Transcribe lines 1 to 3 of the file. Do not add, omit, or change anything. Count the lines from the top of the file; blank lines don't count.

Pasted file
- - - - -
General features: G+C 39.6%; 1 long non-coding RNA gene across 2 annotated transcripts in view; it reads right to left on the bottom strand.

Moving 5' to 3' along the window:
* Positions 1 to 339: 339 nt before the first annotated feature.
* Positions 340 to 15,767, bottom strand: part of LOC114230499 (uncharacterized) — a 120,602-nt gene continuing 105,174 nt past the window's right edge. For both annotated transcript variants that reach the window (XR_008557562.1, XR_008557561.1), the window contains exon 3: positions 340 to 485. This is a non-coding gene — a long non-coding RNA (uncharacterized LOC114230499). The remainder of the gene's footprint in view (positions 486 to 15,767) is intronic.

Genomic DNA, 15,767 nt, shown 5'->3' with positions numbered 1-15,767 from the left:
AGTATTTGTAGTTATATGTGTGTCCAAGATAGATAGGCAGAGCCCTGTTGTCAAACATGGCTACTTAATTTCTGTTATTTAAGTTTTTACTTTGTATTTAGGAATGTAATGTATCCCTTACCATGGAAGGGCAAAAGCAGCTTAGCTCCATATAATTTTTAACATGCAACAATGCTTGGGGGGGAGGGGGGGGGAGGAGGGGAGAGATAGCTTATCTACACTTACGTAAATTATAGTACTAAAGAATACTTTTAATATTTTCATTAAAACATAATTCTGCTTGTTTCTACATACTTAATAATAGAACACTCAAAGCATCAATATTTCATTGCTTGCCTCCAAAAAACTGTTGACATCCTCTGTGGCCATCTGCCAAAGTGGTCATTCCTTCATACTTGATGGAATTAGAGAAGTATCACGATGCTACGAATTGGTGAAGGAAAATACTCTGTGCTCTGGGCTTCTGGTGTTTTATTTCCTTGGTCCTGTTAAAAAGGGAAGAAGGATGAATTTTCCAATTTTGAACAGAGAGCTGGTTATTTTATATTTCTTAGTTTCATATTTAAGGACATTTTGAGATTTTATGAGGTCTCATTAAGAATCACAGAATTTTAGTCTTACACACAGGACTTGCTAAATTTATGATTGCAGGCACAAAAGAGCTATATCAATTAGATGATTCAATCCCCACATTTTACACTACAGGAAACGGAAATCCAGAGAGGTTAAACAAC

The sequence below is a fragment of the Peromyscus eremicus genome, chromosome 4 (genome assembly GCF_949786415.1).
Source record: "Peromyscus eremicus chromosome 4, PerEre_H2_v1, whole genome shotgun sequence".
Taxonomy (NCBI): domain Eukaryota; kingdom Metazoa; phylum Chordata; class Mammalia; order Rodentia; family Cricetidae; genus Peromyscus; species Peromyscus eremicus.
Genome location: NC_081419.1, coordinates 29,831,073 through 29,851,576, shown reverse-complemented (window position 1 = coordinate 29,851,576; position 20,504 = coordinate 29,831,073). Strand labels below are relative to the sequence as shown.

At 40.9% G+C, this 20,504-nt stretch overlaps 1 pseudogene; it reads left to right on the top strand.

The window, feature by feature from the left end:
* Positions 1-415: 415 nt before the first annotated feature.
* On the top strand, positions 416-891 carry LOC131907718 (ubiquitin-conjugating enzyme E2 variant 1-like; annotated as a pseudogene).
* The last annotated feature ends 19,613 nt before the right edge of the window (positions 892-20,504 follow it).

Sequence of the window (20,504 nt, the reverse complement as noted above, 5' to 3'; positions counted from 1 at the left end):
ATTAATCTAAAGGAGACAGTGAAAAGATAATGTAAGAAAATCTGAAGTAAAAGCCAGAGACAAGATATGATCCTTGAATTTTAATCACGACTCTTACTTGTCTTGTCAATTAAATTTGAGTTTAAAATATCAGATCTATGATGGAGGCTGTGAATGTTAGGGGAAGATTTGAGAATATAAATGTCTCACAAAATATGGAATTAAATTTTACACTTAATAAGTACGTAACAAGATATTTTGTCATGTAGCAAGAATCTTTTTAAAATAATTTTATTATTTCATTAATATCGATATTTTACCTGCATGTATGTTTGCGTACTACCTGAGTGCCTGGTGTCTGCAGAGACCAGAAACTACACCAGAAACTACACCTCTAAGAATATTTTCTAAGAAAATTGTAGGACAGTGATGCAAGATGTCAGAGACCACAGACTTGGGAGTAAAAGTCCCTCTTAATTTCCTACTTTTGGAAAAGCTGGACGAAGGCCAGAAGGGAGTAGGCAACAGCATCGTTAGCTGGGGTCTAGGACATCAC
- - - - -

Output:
General features: G+C 39.6%; 1 long non-coding RNA gene across 2 annotated transcripts in view; it reads right to left on the bottom strand.

Moving 5' to 3' along the window:
* Positions 1 to 339: 339 nt before the first annotated feature.